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Guide to the Nature of Information

Information Cycle Graphic

Information Cycle

An event happens (e.g. Hurricane Katrina hits New Orleans)

 1. Day of the Event – (TV, radio, and the internet)

Most of the information comes from TV, radio and the internet (especially social media). The information is mostly the basic facts and reactions, and changes as more reports on the disaster are gathered. Information can be incorrect and not verified because of the speed with which it is reaching the public and conflicting sources.

 2. Days after the Event – (Newspaper articles, TV, radio, and the internet)

In the days after the disaster, these media sources continue to cover news of the event. However, now that the event is over, these sources can provide a more in-depth treatment and finalize details of the event.

 3. Weeks after the Event – (Magazine and internet articles)

Articles in popular magazines and internet sites (like news sites or blogs) begin to connect the immediate events to larger issues. More details are coming to light and often these stories contain interviews and other first hand accounts to flesh out the event.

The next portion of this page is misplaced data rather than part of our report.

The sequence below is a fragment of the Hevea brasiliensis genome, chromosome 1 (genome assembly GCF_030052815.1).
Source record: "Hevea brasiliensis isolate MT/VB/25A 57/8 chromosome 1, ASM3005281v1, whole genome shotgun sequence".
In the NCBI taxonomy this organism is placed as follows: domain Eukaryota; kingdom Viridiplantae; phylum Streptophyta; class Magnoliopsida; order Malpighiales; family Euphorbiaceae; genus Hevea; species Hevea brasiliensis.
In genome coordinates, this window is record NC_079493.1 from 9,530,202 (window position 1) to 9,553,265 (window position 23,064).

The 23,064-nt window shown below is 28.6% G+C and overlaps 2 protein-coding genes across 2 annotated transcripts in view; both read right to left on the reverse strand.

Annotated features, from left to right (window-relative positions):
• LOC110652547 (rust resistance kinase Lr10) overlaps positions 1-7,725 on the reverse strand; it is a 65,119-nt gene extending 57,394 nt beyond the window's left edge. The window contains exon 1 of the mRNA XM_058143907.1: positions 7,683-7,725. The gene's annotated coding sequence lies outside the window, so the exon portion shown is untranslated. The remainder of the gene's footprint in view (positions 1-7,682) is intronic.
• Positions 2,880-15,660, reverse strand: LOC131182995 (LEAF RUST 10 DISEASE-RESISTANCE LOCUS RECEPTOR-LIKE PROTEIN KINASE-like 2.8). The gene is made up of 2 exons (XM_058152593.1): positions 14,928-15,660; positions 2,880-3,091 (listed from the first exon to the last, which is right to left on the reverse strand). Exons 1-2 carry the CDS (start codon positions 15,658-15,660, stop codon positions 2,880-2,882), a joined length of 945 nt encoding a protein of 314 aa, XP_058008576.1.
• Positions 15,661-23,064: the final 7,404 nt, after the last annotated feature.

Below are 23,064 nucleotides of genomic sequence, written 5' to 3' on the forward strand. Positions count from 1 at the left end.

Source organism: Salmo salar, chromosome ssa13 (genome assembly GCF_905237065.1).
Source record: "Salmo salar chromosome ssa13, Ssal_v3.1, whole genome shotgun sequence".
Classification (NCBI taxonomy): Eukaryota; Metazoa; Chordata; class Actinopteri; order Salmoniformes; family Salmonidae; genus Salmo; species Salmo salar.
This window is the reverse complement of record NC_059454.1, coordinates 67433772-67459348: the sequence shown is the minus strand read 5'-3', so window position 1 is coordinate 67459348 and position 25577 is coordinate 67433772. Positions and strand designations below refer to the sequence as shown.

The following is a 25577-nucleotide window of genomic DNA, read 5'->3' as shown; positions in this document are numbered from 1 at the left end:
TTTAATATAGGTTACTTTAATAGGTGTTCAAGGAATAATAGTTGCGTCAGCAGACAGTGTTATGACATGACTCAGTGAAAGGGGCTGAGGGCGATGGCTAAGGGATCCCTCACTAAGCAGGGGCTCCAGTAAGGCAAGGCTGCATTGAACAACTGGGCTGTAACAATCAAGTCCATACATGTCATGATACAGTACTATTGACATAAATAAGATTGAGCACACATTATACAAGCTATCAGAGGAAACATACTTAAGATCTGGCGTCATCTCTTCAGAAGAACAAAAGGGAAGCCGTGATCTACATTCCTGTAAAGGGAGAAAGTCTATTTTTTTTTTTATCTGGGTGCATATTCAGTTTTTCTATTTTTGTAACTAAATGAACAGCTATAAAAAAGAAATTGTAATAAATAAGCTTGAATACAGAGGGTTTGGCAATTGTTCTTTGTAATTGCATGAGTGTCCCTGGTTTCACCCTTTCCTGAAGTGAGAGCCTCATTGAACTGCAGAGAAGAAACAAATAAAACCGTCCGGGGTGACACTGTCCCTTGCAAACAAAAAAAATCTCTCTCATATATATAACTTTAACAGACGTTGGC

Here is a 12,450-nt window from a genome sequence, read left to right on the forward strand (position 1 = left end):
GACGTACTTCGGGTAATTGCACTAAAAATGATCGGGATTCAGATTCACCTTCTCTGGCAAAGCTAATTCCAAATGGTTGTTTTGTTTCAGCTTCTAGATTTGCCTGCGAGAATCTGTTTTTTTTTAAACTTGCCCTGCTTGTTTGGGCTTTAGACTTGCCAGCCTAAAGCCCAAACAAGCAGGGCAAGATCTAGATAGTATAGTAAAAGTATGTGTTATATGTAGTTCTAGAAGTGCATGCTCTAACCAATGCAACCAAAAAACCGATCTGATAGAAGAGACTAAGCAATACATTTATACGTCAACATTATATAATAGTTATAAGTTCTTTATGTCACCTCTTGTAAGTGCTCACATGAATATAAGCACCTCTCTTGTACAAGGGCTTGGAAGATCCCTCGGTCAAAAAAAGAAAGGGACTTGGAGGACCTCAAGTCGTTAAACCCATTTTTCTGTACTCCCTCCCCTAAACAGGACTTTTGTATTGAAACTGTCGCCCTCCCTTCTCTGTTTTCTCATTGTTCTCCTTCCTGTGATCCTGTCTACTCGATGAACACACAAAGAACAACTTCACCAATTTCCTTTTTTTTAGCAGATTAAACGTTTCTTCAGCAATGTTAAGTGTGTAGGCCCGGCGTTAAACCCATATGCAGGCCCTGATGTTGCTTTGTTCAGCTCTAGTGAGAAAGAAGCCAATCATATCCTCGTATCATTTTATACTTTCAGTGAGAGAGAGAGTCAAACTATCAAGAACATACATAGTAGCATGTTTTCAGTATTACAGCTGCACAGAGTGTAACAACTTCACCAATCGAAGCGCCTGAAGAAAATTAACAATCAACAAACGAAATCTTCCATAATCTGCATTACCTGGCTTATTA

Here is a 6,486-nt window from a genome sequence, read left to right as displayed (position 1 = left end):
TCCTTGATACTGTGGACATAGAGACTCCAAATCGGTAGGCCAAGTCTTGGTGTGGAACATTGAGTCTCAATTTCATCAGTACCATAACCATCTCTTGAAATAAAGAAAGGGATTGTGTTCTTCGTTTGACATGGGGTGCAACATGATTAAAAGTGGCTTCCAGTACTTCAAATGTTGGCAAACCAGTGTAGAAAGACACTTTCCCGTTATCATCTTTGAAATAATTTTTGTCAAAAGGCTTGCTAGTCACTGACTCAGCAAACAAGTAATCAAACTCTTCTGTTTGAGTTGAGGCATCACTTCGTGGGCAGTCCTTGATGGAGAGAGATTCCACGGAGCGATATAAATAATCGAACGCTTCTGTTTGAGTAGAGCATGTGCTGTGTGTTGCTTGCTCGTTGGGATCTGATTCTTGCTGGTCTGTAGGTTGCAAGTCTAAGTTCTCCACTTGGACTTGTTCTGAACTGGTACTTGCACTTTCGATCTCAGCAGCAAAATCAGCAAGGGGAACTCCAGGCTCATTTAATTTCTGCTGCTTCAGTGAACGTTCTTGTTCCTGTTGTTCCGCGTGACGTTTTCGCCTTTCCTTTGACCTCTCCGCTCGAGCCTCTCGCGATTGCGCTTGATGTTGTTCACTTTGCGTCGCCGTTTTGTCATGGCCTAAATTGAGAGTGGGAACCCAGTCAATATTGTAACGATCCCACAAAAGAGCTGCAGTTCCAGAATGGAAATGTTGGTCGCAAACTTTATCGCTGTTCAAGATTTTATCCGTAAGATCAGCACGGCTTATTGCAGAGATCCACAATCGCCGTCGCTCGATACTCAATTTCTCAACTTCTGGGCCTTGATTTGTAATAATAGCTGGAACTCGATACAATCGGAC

4. Months after the Event – (Scholarly Journals)

These journal articles are more in-depth than the magazine articles and focus on a specific aspect of the event. The authors have had the time to reflect critically on the event and its ramifications.

 5. Years after the Event – (Books and Reference Materials)

Because books take a longer time to produce, they cannot refer to current events. However, they do reflect on the event, and place its impact within larger issues of their disciplines. The event will also be included in reference materials, like encyclopedias and textbooks, placing the event securely into the historic record.

Information Formats

Format Type of Information
Newspaper/Popular Magazine Current events, basic information for general audiences
Scholarly Journal Article Presents original research and comments on current research trends, information for researchers and scholars
Books Overviews of a field or topic, analyze research and provides context
Reference Books see below
Encyclopedia General or broad information for general audiences, may be field specific or multidisciplinary
Dictionaries Defines terms and their usages, can be discipline/subject specific
Handbooks Guide to a specific subject or discipline, compresses a large amount of information into a short text
Almanac/Yearbooks Reviews events or information from a specific year, can be general or specific
Atlases/Gazeteers Provides geographical information, defines/locates places and place names
Indexes/Bibliographies (Print or Electronic Lists citations from books or articles published, may contain annotations